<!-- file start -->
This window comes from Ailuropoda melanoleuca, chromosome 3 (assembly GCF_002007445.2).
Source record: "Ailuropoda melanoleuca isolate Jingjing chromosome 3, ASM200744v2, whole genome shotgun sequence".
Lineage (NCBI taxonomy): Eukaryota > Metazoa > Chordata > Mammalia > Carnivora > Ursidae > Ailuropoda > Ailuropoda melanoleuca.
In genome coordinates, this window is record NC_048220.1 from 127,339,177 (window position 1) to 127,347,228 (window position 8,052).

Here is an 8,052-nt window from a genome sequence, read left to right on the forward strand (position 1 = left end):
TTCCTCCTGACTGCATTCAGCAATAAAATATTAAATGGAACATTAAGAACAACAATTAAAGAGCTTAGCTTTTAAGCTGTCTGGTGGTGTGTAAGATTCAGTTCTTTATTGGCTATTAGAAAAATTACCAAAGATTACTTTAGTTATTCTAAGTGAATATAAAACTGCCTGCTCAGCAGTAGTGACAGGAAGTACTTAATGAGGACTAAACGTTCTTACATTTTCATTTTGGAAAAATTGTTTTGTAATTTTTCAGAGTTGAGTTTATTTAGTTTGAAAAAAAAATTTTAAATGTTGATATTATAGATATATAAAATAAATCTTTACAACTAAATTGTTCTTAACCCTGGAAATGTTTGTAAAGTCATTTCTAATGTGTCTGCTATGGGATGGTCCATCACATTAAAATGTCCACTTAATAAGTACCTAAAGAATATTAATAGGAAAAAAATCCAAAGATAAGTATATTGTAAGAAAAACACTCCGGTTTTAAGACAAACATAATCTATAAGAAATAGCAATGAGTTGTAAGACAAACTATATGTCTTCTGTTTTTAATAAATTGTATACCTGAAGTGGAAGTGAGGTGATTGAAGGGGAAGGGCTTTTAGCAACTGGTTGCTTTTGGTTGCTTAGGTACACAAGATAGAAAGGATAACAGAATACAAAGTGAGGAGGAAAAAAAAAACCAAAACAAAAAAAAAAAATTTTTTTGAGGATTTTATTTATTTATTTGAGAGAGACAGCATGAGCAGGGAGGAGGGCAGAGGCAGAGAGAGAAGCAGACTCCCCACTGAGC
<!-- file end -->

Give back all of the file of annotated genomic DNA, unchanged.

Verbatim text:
This window comes from Ailuropoda melanoleuca, chromosome 3 (assembly GCF_002007445.2).
Source record: "Ailuropoda melanoleuca isolate Jingjing chromosome 3, ASM200744v2, whole genome shotgun sequence".
Lineage (NCBI taxonomy): Eukaryota > Metazoa > Chordata > Mammalia > Carnivora > Ursidae > Ailuropoda > Ailuropoda melanoleuca.
In genome coordinates, this window is record NC_048220.1 from 127,339,177 (window position 1) to 127,347,228 (window position 8,052).

Here is an 8,052-nt window from a genome sequence, read left to right on the forward strand (position 1 = left end):
TTCCTCCTGACTGCATTCAGCAATAAAATATTAAATGGAACATTAAGAACAACAATTAAAGAGCTTAGCTTTTAAGCTGTCTGGTGGTGTGTAAGATTCAGTTCTTTATTGGCTATTAGAAAAATTACCAAAGATTACTTTAGTTATTCTAAGTGAATATAAAACTGCCTGCTCAGCAGTAGTGACAGGAAGTACTTAATGAGGACTAAACGTTCTTACATTTTCATTTTGGAAAAATTGTTTTGTAATTTTTCAGAGTTGAGTTTATTTAGTTTGAAAAAAAAATTTTAAATGTTGATATTATAGATATATAAAATAAATCTTTACAACTAAATTGTTCTTAACCCTGGAAATGTTTGTAAAGTCATTTCTAATGTGTCTGCTATGGGATGGTCCATCACATTAAAATGTCCACTTAATAAGTACCTAAAGAATATTAATAGGAAAAAAATCCAAAGATAAGTATATTGTAAGAAAAACACTCCGGTTTTAAGACAAACATAATCTATAAGAAATAGCAATGAGTTGTAAGACAAACTATATGTCTTCTGTTTTTAATAAATTGTATACCTGAAGTGGAAGTGAGGTGATTGAAGGGGAAGGGCTTTTAGCAACTGGTTGCTTTTGGTTGCTTAGGTACACAAGATAGAAAGGATAACAGAATACAAAGTGAGGAGGAAAAAAAAAACCAAAACAAAAAAAAAAAATTTTTTTGAGGATTTTATTTATTTATTTGAGAGAGACAGCATGAGCAGGGAGGAGGGCAGAGGCAGAGAGAGAAGCAGACTCCCCACTGAGC